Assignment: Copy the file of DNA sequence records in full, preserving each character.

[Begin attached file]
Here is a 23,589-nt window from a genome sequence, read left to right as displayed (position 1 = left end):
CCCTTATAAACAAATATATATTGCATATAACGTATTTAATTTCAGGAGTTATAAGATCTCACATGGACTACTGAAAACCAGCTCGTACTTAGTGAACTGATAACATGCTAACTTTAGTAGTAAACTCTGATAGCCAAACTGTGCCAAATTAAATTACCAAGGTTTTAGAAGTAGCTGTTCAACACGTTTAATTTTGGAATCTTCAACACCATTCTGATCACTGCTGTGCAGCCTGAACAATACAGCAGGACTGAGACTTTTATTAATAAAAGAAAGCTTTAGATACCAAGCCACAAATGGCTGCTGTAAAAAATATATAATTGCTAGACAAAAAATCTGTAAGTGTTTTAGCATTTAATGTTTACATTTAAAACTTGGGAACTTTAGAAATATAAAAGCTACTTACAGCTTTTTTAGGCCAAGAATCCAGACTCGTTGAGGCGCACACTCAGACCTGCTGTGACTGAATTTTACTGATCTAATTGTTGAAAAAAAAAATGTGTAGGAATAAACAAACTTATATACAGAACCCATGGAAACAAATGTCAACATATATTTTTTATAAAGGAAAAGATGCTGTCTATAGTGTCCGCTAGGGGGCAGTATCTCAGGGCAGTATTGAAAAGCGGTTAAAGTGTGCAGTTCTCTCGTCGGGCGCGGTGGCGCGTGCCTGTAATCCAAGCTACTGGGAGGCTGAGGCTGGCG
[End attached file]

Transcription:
Here is a 23,589-nt window from a genome sequence, read left to right as displayed (position 1 = left end):
CCCTTATAAACAAATATATATTGCATATAACGTATTTAATTTCAGGAGTTATAAGATCTCACATGGACTACTGAAAACCAGCTCGTACTTAGTGAACTGATAACATGCTAACTTTAGTAGTAAACTCTGATAGCCAAACTGTGCCAAATTAAATTACCAAGGTTTTAGAAGTAGCTGTTCAACACGTTTAATTTTGGAATCTTCAACACCATTCTGATCACTGCTGTGCAGCCTGAACAATACAGCAGGACTGAGACTTTTATTAATAAAAGAAAGCTTTAGATACCAAGCCACAAATGGCTGCTGTAAAAAATATATAATTGCTAGACAAAAAATCTGTAAGTGTTTTAGCATTTAATGTTTACATTTAAAACTTGGGAACTTTAGAAATATAAAAGCTACTTACAGCTTTTTTAGGCCAAGAATCCAGACTCGTTGAGGCGCACACTCAGACCTGCTGTGACTGAATTTTACTGATCTAATTGTTGAAAAAAAAAATGTGTAGGAATAAACAAACTTATATACAGAACCCATGGAAACAAATGTCAACATATATTTTTTATAAAGGAAAAGATGCTGTCTATAGTGTCCGCTAGGGGGCAGTATCTCAGGGCAGTATTGAAAAGCGGTTAAAGTGTGCAGTTCTCTCGTCGGGCGCGGTGGCGCGTGCCTGTAATCCAAGCTACTGGGAGGCTGAGGCTGGCG